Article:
Members of PEN America’s Prison and Justice Writing Program along with the Director of PEN America’s U.S. Free Expression program recently spoke with Raquel on the intersections between literary and political work and the issue of free expression.
In PEN America’s latest Works of Justice interview, artist Raquel Almazan discusses her play “La Paloma Prisoner,” her experience writing about incarcerated women of color, and the intersection of literature, free expression, and the fight for justice.
Read the interview HERE
Part of a collaboration between PEN America and the La Paloma Prisoner Project this interview is part of Works of Justice, an online series that features content connected to the PEN America Prison and Justice Writing Program, reflecting on the relationship between writing and incarceration and presenting challenging conversations about criminal justice in the United States.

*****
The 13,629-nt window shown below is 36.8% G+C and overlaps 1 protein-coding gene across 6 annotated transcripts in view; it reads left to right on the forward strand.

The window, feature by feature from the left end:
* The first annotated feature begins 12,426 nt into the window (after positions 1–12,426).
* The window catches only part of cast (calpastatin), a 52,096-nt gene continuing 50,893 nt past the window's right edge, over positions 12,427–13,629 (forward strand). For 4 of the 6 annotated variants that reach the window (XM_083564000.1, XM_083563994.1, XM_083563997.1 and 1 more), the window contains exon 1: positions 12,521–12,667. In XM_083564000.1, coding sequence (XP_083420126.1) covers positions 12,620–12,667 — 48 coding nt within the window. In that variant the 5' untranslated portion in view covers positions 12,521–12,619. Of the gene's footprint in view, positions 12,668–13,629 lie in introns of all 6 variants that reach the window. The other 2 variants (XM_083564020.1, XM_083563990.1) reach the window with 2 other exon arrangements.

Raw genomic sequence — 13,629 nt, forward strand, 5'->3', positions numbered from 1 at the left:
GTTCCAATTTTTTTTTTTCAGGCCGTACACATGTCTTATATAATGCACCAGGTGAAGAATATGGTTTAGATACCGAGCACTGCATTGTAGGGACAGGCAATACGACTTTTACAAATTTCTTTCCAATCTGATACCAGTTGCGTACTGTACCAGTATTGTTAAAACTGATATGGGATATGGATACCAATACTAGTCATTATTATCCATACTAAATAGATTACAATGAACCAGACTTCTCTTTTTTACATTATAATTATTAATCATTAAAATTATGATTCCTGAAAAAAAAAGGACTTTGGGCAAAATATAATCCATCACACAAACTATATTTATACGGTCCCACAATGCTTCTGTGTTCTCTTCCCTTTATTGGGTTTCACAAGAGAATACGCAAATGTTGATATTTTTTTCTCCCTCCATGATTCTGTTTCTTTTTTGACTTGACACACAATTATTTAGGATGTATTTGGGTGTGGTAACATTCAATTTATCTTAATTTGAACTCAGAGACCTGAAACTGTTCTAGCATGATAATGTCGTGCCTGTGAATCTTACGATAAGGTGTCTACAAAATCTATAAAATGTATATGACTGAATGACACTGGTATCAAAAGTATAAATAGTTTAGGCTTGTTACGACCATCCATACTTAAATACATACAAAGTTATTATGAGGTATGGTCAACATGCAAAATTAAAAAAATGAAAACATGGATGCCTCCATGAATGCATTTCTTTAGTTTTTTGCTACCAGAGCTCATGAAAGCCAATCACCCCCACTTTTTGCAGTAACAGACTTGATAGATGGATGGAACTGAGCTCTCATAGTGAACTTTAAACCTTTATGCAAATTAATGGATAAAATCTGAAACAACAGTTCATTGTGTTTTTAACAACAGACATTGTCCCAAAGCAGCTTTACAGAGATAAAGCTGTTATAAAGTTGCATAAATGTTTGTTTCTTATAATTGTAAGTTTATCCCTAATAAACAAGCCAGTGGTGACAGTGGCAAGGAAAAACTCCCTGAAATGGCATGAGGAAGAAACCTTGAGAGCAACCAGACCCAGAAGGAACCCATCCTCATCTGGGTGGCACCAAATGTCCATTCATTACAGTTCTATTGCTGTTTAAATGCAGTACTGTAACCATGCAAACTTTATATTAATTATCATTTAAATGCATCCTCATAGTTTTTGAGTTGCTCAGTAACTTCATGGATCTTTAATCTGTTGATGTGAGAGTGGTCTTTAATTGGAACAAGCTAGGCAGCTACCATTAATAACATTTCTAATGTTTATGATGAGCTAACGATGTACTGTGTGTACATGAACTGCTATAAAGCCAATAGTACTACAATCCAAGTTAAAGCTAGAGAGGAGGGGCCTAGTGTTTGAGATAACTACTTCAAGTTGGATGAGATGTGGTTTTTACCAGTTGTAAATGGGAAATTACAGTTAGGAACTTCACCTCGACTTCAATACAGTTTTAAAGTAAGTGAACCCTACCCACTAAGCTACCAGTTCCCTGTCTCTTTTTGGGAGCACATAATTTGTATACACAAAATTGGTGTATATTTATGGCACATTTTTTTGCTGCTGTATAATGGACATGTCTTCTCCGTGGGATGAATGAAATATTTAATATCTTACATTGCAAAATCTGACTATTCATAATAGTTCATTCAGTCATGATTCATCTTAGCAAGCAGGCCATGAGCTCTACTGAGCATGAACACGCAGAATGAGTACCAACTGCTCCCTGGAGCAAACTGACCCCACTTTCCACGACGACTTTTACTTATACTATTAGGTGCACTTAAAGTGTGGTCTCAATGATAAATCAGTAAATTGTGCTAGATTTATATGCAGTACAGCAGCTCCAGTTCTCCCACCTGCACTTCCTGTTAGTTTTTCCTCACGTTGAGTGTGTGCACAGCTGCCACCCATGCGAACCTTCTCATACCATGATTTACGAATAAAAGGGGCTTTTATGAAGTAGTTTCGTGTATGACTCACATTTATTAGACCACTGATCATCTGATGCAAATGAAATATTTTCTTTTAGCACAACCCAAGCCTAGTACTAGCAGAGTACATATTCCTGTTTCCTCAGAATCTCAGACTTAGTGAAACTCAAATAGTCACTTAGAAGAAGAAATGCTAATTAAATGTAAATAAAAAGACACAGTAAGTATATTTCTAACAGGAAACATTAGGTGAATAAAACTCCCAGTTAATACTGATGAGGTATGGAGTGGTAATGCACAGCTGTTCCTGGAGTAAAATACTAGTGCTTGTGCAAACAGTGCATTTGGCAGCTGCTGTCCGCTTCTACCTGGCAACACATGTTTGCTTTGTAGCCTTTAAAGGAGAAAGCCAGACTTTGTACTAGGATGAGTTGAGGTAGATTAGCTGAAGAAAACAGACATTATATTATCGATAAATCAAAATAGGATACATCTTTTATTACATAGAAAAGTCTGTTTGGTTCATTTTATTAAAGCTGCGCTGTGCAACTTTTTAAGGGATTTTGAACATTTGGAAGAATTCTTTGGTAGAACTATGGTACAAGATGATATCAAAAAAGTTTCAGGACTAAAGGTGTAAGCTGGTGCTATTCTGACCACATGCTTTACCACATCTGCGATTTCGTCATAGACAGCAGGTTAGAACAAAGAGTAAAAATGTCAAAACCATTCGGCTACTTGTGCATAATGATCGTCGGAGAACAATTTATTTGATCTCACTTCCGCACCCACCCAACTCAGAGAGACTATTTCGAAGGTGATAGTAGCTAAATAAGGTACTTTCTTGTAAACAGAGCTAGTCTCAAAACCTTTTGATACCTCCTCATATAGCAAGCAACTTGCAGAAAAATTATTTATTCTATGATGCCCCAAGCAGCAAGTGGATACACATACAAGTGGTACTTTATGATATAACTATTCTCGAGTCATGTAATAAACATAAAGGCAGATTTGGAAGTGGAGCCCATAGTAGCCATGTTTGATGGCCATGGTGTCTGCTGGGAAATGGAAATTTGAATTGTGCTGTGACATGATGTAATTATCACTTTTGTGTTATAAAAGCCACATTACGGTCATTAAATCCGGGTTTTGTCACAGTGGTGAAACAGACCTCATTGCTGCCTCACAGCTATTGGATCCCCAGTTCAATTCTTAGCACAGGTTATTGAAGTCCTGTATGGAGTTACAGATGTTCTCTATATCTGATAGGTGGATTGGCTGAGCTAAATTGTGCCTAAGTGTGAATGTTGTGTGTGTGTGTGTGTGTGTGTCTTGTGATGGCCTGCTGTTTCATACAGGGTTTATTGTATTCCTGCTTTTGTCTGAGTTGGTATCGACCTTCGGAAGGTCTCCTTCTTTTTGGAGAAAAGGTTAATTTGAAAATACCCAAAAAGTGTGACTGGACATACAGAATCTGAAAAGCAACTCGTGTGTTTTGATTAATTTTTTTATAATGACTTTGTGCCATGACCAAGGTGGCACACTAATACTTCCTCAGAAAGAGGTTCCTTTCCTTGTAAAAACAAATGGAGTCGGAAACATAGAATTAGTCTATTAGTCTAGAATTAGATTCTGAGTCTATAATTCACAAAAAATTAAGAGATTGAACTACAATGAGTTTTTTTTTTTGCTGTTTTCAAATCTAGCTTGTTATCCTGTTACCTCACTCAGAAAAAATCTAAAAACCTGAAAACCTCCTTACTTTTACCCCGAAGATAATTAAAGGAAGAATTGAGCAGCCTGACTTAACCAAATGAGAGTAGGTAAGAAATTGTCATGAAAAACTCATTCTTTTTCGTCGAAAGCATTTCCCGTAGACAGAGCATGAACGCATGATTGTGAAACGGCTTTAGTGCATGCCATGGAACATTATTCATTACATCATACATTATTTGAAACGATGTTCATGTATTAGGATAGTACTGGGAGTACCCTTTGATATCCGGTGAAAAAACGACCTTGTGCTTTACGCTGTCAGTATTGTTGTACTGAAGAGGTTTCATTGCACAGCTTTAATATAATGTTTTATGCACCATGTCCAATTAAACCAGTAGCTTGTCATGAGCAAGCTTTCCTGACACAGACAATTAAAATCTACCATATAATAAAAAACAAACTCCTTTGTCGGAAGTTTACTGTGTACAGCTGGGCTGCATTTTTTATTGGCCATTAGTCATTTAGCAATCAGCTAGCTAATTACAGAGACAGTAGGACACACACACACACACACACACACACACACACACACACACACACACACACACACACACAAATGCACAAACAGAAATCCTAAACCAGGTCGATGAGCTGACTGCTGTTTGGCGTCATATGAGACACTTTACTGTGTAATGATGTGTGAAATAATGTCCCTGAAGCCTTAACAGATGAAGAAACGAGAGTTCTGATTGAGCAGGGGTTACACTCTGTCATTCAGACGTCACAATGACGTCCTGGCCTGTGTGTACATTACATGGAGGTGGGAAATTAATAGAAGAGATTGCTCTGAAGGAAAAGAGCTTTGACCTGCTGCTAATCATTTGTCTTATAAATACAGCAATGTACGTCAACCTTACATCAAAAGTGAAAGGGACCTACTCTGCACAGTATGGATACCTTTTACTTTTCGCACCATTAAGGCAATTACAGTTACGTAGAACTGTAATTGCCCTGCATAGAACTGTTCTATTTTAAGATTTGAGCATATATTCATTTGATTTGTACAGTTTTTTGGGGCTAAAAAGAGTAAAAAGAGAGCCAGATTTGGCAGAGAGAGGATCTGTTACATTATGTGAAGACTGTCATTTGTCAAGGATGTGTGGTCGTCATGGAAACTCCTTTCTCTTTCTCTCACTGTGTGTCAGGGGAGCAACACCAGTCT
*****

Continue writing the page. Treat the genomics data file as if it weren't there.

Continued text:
This installment addresses Almazan’s journey of intersecting arts and justice initiatives. The La Paloma Prisoner Project includes programs designed to uplift the voices and narratives of current and formerly incarcerated women-identified folx of color through workshops/performances in prisons, conversation circles, advocacy and panel discussions leading up to the production’s scheduled run at NYTW starting April 19th, 2020.
Raquel Almazán is an interdisciplinary artist, activist, and the Artistic Director of La Lucha Arts, an organization dedicated to facilitating the creation of transformational artworks while building a platform for marginalized and abandoned artists.